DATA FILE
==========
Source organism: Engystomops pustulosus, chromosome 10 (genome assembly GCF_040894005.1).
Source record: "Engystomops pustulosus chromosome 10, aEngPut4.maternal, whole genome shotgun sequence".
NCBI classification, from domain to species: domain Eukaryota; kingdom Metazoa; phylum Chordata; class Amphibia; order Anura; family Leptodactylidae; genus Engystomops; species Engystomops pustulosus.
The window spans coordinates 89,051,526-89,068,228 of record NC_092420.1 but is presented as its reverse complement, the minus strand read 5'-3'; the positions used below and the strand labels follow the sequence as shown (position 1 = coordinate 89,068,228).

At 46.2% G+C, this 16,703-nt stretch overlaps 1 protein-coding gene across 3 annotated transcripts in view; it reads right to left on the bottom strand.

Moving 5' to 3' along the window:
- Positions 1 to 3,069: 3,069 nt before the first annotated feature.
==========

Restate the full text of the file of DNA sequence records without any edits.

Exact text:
Source organism: Engystomops pustulosus, chromosome 10 (genome assembly GCF_040894005.1).
Source record: "Engystomops pustulosus chromosome 10, aEngPut4.maternal, whole genome shotgun sequence".
NCBI classification, from domain to species: domain Eukaryota; kingdom Metazoa; phylum Chordata; class Amphibia; order Anura; family Leptodactylidae; genus Engystomops; species Engystomops pustulosus.
The window spans coordinates 89,051,526-89,068,228 of record NC_092420.1 but is presented as its reverse complement, the minus strand read 5'-3'; the positions used below and the strand labels follow the sequence as shown (position 1 = coordinate 89,068,228).

At 46.2% G+C, this 16,703-nt stretch overlaps 1 protein-coding gene across 3 annotated transcripts in view; it reads right to left on the bottom strand.

Moving 5' to 3' along the window:
- Positions 1 to 3,069: 3,069 nt before the first annotated feature.